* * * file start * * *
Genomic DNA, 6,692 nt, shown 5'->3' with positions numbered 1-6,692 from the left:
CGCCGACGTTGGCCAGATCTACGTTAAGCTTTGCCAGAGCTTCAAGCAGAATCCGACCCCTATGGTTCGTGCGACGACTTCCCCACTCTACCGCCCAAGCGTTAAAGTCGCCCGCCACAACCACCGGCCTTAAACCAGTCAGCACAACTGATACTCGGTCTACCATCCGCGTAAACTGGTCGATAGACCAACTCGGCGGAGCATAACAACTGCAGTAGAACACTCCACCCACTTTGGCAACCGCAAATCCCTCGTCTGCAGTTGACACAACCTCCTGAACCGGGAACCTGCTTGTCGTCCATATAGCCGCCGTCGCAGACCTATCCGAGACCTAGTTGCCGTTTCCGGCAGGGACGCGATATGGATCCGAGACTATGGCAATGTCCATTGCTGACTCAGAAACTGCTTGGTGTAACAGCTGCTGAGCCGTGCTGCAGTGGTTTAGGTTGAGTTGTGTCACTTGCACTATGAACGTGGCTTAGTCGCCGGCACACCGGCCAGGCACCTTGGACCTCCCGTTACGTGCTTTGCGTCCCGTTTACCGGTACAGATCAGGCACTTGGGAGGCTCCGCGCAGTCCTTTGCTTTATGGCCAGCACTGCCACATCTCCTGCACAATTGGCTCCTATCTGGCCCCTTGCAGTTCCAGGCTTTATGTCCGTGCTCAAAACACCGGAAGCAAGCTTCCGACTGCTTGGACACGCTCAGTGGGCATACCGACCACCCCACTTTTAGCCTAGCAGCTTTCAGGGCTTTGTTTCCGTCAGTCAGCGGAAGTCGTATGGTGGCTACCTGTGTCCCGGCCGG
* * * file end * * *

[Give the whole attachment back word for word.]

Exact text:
Genomic DNA, 6,692 nt, shown 5'->3' with positions numbered 1-6,692 from the left:
CGCCGACGTTGGCCAGATCTACGTTAAGCTTTGCCAGAGCTTCAAGCAGAATCCGACCCCTATGGTTCGTGCGACGACTTCCCCACTCTACCGCCCAAGCGTTAAAGTCGCCCGCCACAACCACCGGCCTTAAACCAGTCAGCACAACTGATACTCGGTCTACCATCCGCGTAAACTGGTCGATAGACCAACTCGGCGGAGCATAACAACTGCAGTAGAACACTCCACCCACTTTGGCAACCGCAAATCCCTCGTCTGCAGTTGACACAACCTCCTGAACCGGGAACCTGCTTGTCGTCCATATAGCCGCCGTCGCAGACCTATCCGAGACCTAGTTGCCGTTTCCGGCAGGGACGCGATATGGATCCGAGACTATGGCAATGTCCATTGCTGACTCAGAAACTGCTTGGTGTAACAGCTGCTGAGCCGTGCTGCAGTGGTTTAGGTTGAGTTGTGTCACTTGCACTATGAACGTGGCTTAGTCGCCGGCACACCGGCCAGGCACCTTGGACCTCCCGTTACGTGCTTTGCGTCCCGTTTACCGGTACAGATCAGGCACTTGGGAGGCTCCGCGCAGTCCTTTGCTTTATGGCCAGCACTGCCACATCTCCTGCACAATTGGCTCCTATCTGGCCCCTTGCAGTTCCAGGCTTTATGTCCGTGCTCAAAACACCGGAAGCAAGCTTCCGACTGCTTGGACACGCTCAGTGGGCATACCGACCACCCCACTTTTAGCCTAGCAGCTTTCAGGGCTTTGTTTCCGTCAGTCAGCGGAAGTCGTATGGTGGCTACCTGTGTCCCGGCCGG